• __block NSError *error;
  • __block BOOL savedOK = NO;
  • [myMOC performBlockAndWait:^{
  • // Do lots of things with the context.
  • savedOK = [myMOC save:&error];
  • }];

You can also perform other operations, such as:

  • NSFetchRequest *fr = [NSFetchRequest fetchRequestWithEntityName:@"Entity"];
  • __block NSUInteger rCount = 0;
  • [context performBlockAndWait:^() {
  • NSError *error;
  • rCount = [context countForFetchRequest:fr error:&error];
  • if (rCount == NSNotFound) {
  • // Handle the error.
  • } }];
  • NSLog(@"Retrieved %d items", (int)rCount);

Subclassing Notes

You are strongly discouraged from subclassing NSManagedObjectContext. The change tracking and undo management mechanisms are highly optimized and hence intricate and delicate. Interposing your own additional logic that might impact processPendingChanges can have unforeseen consequences. In situations such as store migration, Core Data will create instances of NSManagedObjectContext for its own use. Under these circumstances, you cannot rely on any features of your custom subclass. Any NSManagedObject subclass must always be fully compatible with NSManagedObjectContext (that is, it cannot rely on features of a subclass of NSManagedObjectContext).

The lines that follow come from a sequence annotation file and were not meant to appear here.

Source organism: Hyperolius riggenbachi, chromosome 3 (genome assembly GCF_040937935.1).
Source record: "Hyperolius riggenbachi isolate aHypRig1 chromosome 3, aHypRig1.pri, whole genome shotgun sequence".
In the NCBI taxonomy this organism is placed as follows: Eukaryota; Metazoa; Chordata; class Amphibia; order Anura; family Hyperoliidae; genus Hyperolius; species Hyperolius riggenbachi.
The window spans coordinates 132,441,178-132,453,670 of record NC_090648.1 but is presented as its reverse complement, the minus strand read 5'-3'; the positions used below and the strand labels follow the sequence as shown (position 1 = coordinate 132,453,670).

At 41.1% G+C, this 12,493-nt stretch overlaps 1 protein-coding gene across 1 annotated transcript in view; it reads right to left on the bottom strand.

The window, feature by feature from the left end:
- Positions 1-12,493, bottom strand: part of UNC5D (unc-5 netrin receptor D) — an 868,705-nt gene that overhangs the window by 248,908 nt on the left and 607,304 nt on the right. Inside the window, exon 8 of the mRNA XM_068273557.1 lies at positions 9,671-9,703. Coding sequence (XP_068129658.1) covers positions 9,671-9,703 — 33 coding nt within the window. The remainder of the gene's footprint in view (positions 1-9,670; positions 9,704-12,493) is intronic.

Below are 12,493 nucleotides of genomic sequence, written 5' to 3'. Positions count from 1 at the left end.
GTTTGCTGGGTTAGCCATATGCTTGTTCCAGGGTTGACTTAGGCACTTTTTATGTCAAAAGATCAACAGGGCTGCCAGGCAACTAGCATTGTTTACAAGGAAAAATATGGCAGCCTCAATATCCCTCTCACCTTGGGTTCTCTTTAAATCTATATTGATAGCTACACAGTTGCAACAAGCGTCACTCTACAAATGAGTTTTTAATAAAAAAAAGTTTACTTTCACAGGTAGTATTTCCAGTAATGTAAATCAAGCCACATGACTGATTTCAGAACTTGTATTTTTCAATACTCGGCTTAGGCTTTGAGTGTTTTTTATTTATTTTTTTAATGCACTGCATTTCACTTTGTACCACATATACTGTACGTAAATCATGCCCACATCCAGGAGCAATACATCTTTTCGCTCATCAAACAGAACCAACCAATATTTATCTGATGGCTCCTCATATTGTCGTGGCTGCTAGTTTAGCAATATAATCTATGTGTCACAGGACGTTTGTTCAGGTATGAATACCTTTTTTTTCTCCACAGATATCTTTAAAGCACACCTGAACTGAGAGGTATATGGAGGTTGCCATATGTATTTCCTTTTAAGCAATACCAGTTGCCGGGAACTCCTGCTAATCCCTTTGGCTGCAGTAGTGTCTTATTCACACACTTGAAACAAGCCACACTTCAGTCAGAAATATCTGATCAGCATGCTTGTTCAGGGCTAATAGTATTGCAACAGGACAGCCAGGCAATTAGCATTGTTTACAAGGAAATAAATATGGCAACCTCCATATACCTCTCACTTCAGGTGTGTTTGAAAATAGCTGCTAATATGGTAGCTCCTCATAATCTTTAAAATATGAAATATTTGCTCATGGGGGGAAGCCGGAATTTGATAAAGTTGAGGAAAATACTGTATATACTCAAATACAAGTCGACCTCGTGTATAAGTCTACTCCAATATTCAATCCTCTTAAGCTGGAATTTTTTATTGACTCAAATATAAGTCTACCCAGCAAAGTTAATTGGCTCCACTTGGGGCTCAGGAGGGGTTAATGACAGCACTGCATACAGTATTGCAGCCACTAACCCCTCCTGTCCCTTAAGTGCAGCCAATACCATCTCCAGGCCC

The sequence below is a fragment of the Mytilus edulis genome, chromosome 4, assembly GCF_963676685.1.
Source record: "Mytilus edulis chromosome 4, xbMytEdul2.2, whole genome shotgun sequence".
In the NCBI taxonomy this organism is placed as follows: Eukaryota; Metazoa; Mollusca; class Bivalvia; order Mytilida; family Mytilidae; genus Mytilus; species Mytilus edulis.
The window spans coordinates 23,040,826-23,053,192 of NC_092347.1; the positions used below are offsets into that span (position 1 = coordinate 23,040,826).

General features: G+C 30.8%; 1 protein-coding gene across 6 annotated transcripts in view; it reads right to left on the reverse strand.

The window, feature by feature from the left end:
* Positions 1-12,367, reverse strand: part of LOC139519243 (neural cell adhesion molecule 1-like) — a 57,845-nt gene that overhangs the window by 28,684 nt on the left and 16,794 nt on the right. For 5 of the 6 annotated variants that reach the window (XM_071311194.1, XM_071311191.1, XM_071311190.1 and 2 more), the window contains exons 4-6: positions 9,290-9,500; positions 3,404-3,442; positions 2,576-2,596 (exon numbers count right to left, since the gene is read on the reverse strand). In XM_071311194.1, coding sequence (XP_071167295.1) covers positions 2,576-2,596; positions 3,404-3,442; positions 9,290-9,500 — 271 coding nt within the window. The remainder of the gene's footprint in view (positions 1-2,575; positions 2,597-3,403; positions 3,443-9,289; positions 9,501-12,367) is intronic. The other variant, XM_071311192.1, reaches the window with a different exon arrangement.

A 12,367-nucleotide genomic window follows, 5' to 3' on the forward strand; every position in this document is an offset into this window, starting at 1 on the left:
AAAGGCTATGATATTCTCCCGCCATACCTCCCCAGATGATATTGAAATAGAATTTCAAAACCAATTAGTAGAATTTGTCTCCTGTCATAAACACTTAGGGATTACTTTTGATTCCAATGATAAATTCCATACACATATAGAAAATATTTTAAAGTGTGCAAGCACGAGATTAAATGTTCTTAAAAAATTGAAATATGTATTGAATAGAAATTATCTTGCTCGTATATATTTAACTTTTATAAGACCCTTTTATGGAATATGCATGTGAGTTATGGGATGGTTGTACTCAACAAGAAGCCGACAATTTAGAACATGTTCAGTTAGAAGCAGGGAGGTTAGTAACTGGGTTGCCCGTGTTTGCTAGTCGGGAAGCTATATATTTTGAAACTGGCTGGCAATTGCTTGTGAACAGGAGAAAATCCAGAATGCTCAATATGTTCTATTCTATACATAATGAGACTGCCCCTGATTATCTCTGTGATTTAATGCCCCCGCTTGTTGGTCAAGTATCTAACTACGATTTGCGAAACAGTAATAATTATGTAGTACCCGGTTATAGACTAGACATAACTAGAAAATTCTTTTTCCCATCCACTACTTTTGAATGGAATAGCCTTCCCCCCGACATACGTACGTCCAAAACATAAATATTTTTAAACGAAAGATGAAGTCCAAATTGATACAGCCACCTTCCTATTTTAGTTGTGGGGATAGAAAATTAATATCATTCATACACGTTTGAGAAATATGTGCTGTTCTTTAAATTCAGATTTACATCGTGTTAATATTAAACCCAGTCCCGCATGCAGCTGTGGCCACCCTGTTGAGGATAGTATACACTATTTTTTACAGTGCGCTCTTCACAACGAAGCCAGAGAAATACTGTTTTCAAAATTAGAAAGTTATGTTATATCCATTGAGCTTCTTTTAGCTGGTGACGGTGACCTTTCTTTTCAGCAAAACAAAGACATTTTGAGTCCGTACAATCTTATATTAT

• Returns an array of objects that meet the criteria specified by a given fetch request.

    Declaration

    Swift

    func executeFetchRequest(_ request: NSFetchRequest, error error: NSErrorPointer) -> [AnyObject]?

    Objective-C

    - (NSArray *)executeFetchRequest:(NSFetchRequest *)request error:(NSError **)error

    Parameters

    request

    A fetch request that specifies the search criteria for the fetch.

    error

    If there is a problem executing the fetch, upon return contains an instance of NSError that describes the problem.